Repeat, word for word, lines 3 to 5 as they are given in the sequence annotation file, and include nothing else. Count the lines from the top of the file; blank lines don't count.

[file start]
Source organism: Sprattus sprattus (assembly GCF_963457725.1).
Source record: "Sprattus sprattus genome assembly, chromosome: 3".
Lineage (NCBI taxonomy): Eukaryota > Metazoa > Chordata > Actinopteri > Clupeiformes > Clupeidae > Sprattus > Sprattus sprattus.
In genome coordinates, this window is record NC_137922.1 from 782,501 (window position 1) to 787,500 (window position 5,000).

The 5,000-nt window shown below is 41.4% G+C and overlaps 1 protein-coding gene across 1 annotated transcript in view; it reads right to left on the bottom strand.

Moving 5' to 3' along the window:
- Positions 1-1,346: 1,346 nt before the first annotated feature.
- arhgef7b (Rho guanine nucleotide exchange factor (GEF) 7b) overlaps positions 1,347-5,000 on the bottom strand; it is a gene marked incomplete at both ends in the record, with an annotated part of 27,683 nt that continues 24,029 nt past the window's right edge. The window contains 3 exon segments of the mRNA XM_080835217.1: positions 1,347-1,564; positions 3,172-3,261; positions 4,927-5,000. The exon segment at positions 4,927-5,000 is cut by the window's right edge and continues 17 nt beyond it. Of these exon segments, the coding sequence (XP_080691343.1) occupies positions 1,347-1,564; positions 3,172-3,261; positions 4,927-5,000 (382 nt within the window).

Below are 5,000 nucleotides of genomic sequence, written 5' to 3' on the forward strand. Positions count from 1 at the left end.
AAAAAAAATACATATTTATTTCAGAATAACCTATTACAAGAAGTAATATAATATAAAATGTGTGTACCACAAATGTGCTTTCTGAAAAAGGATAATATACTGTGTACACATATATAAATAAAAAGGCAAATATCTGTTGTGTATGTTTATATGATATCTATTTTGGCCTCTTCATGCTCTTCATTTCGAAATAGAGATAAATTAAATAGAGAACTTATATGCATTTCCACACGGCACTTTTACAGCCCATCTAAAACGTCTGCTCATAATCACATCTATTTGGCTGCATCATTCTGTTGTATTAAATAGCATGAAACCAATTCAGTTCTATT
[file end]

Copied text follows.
Lineage (NCBI taxonomy): Eukaryota > Metazoa > Chordata > Actinopteri > Clupeiformes > Clupeidae > Sprattus > Sprattus sprattus.
In genome coordinates, this window is record NC_137922.1 from 782,501 (window position 1) to 787,500 (window position 5,000).

The 5,000-nt window shown below is 41.4% G+C and overlaps 1 protein-coding gene across 1 annotated transcript in view; it reads right to left on the bottom strand.